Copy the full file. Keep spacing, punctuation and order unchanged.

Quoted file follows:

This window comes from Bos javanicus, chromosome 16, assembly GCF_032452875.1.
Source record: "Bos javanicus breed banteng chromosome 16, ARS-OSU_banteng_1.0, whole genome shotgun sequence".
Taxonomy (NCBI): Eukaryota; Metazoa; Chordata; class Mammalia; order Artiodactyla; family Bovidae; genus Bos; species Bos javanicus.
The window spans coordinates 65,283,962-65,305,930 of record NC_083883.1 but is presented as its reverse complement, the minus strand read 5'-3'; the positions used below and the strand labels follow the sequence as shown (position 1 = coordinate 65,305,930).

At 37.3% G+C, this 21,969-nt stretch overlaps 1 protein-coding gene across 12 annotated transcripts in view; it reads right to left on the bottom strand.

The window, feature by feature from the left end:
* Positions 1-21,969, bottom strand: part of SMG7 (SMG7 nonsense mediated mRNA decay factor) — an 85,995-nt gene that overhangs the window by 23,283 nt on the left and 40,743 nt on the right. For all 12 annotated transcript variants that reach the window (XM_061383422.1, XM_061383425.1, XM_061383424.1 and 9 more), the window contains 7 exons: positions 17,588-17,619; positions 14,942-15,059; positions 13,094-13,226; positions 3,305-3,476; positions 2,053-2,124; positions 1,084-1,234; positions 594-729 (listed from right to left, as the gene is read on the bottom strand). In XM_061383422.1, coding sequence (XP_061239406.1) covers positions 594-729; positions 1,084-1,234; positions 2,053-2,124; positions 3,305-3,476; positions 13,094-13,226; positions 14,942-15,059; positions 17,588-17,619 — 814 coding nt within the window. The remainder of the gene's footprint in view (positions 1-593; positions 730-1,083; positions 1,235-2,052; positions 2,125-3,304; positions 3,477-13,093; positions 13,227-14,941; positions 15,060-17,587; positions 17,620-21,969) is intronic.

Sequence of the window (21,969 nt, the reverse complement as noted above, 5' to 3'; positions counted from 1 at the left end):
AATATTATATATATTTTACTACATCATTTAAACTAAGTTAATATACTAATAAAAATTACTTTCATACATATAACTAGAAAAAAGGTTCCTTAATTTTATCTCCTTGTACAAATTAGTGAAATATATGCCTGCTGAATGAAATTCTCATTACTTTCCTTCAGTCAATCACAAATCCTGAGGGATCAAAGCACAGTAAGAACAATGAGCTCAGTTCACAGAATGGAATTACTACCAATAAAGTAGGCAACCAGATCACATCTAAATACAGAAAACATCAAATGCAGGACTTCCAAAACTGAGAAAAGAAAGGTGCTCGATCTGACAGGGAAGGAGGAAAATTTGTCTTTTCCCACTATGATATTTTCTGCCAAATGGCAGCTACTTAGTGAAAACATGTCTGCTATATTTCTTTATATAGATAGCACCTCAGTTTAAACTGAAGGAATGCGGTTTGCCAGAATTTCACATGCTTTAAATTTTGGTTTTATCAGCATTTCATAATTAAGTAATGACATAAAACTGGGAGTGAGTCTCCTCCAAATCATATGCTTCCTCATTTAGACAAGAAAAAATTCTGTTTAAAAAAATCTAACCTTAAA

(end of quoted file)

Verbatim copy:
This window comes from Bos javanicus, chromosome 16, assembly GCF_032452875.1.
Source record: "Bos javanicus breed banteng chromosome 16, ARS-OSU_banteng_1.0, whole genome shotgun sequence".
Taxonomy (NCBI): Eukaryota; Metazoa; Chordata; class Mammalia; order Artiodactyla; family Bovidae; genus Bos; species Bos javanicus.
The window spans coordinates 65,283,962-65,305,930 of record NC_083883.1 but is presented as its reverse complement, the minus strand read 5'-3'; the positions used below and the strand labels follow the sequence as shown (position 1 = coordinate 65,305,930).

At 37.3% G+C, this 21,969-nt stretch overlaps 1 protein-coding gene across 12 annotated transcripts in view; it reads right to left on the bottom strand.

The window, feature by feature from the left end:
* Positions 1-21,969, bottom strand: part of SMG7 (SMG7 nonsense mediated mRNA decay factor) — an 85,995-nt gene that overhangs the window by 23,283 nt on the left and 40,743 nt on the right. For all 12 annotated transcript variants that reach the window (XM_061383422.1, XM_061383425.1, XM_061383424.1 and 9 more), the window contains 7 exons: positions 17,588-17,619; positions 14,942-15,059; positions 13,094-13,226; positions 3,305-3,476; positions 2,053-2,124; positions 1,084-1,234; positions 594-729 (listed from right to left, as the gene is read on the bottom strand). In XM_061383422.1, coding sequence (XP_061239406.1) covers positions 594-729; positions 1,084-1,234; positions 2,053-2,124; positions 3,305-3,476; positions 13,094-13,226; positions 14,942-15,059; positions 17,588-17,619 — 814 coding nt within the window. The remainder of the gene's footprint in view (positions 1-593; positions 730-1,083; positions 1,235-2,052; positions 2,125-3,304; positions 3,477-13,093; positions 13,227-14,941; positions 15,060-17,587; positions 17,620-21,969) is intronic.

Sequence of the window (21,969 nt, the reverse complement as noted above, 5' to 3'; positions counted from 1 at the left end):
AATATTATATATATTTTACTACATCATTTAAACTAAGTTAATATACTAATAAAAATTACTTTCATACATATAACTAGAAAAAAGGTTCCTTAATTTTATCTCCTTGTACAAATTAGTGAAATATATGCCTGCTGAATGAAATTCTCATTACTTTCCTTCAGTCAATCACAAATCCTGAGGGATCAAAGCACAGTAAGAACAATGAGCTCAGTTCACAGAATGGAATTACTACCAATAAAGTAGGCAACCAGATCACATCTAAATACAGAAAACATCAAATGCAGGACTTCCAAAACTGAGAAAAGAAAGGTGCTCGATCTGACAGGGAAGGAGGAAAATTTGTCTTTTCCCACTATGATATTTTCTGCCAAATGGCAGCTACTTAGTGAAAACATGTCTGCTATATTTCTTTATATAGATAGCACCTCAGTTTAAACTGAAGGAATGCGGTTTGCCAGAATTTCACATGCTTTAAATTTTGGTTTTATCAGCATTTCATAATTAAGTAATGACATAAAACTGGGAGTGAGTCTCCTCCAAATCATATGCTTCCTCATTTAGACAAGAAAAAATTCTGTTTAAAAAAATCTAACCTTAAA